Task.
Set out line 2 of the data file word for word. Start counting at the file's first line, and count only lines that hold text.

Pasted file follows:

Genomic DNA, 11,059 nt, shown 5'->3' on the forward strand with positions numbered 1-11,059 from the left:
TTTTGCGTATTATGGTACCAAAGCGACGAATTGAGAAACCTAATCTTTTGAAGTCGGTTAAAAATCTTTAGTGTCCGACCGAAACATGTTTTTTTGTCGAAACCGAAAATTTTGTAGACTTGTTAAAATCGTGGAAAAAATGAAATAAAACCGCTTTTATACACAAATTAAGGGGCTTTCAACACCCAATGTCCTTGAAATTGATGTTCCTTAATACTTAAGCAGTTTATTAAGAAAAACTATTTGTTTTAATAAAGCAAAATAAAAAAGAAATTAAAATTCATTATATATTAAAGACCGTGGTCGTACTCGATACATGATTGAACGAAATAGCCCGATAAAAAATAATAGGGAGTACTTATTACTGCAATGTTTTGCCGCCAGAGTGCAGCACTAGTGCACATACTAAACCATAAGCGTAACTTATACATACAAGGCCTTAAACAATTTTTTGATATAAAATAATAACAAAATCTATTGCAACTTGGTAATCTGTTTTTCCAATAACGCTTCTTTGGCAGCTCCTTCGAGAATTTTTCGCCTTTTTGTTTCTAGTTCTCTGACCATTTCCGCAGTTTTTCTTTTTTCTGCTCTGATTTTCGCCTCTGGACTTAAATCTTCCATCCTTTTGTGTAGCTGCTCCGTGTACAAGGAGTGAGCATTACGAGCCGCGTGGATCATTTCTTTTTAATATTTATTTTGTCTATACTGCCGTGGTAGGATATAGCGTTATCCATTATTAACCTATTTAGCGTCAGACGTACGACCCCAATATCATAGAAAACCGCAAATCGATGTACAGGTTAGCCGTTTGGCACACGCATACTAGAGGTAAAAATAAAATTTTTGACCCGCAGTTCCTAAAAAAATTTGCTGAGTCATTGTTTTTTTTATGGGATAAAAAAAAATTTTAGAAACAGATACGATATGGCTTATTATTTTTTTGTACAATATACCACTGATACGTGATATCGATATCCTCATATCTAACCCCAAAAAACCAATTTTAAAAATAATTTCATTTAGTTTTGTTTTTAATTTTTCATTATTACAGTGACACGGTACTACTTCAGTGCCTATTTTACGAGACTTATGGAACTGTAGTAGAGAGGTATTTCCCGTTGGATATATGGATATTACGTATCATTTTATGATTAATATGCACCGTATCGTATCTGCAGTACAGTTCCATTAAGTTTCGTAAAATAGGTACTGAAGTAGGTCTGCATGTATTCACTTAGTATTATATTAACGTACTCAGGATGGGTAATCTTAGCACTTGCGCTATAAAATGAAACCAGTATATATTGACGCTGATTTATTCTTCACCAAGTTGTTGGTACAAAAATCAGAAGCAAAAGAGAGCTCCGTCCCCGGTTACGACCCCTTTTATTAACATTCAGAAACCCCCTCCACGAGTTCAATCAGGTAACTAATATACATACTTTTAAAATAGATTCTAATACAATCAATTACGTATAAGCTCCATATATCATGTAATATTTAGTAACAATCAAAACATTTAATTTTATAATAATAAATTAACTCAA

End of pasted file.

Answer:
TTTTGCGTATTATGGTACCAAAGCGACGAATTGAGAAACCTAATCTTTTGAAGTCGGTTAAAAATCTTTAGTGTCCGACCGAAACATGTTTTTTTGTCGAAACCGAAAATTTTGTAGACTTGTTAAAATCGTGGAAAAAATGAAATAAAACCGCTTTTATACACAAATTAAGGGGCTTTCAACACCCAATGTCCTTGAAATTGATGTTCCTTAATACTTAAGCAGTTTATTAAGAAAAACTATTTGTTTTAATAAAGCAAAATAAAAAAGAAATTAAAATTCATTATATATTAAAGACCGTGGTCGTACTCGATACATGATTGAACGAAATAGCCCGATAAAAAATAATAGGGAGTACTTATTACTGCAATGTTTTGCCGCCAGAGTGCAGCACTAGTGCACATACTAAACCATAAGCGTAACTTATACATACAAGGCCTTAAACAATTTTTTGATATAAAATAATAACAAAATCTATTGCAACTTGGTAATCTGTTTTTCCAATAACGCTTCTTTGGCAGCTCCTTCGAGAATTTTTCGCCTTTTTGTTTCTAGTTCTCTGACCATTTCCGCAGTTTTTCTTTTTTCTGCTCTGATTTTCGCCTCTGGACTTAAATCTTCCATCCTTTTGTGTAGCTGCTCCGTGTACAAGGAGTGAGCATTACGAGCCGCGTGGATCATTTCTTTTTAATATTTATTTTGTCTATACTGCCGTGGTAGGATATAGCGTTATCCATTATTAACCTATTTAGCGTCAGACGTACGACCCCAATATCATAGAAAACCGCAAATCGATGTACAGGTTAGCCGTTTGGCACACGCATACTAGAGGTAAAAATAAAATTTTTGACCCGCAGTTCCTAAAAAAATTTGCTGAGTCATTGTTTTTTTTATGGGATAAAAAAAAATTTTAGAAACAGATACGATATGGCTTATTATTTTTTTGTACAATATACCACTGATACGTGATATCGATATCCTCATATCTAACCCCAAAAAACCAATTTTAAAAATAATTTCATTTAGTTTTGTTTTTAATTTTTCATTATTACAGTGACACGGTACTACTTCAGTGCCTATTTTACGAGACTTATGGAACTGTAGTAGAGAGGTATTTCCCGTTGGATATATGGATATTACGTATCATTTTATGATTAATATGCACCGTATCGTATCTGCAGTACAGTTCCATTAAGTTTCGTAAAATAGGTACTGAAGTAGGTCTGCATGTATTCACTTAGTATTATATTAACGTACTCAGGATGGGTAATCTTAGCACTTGCGCTATAAAATGAAACCAGTATATATTGACGCTGATTTATTCTTCACCAAGTTGTTGGTACAAAAATCAGAAGCAAAAGAGAGCTCCGTCCCCGGTTACGACCCCTTTTATTAACATTCAGAAACCCCCTCCACGAGTTCAATCAGGTAACTAATATACATACTTTTAAAATAGATTCTAATACAATCAATTACGTATAAGCTCCATATATCATGTAATATTTAGTAACAATCAAAACATTTAATTTTATAATAATAAATTAACTCAA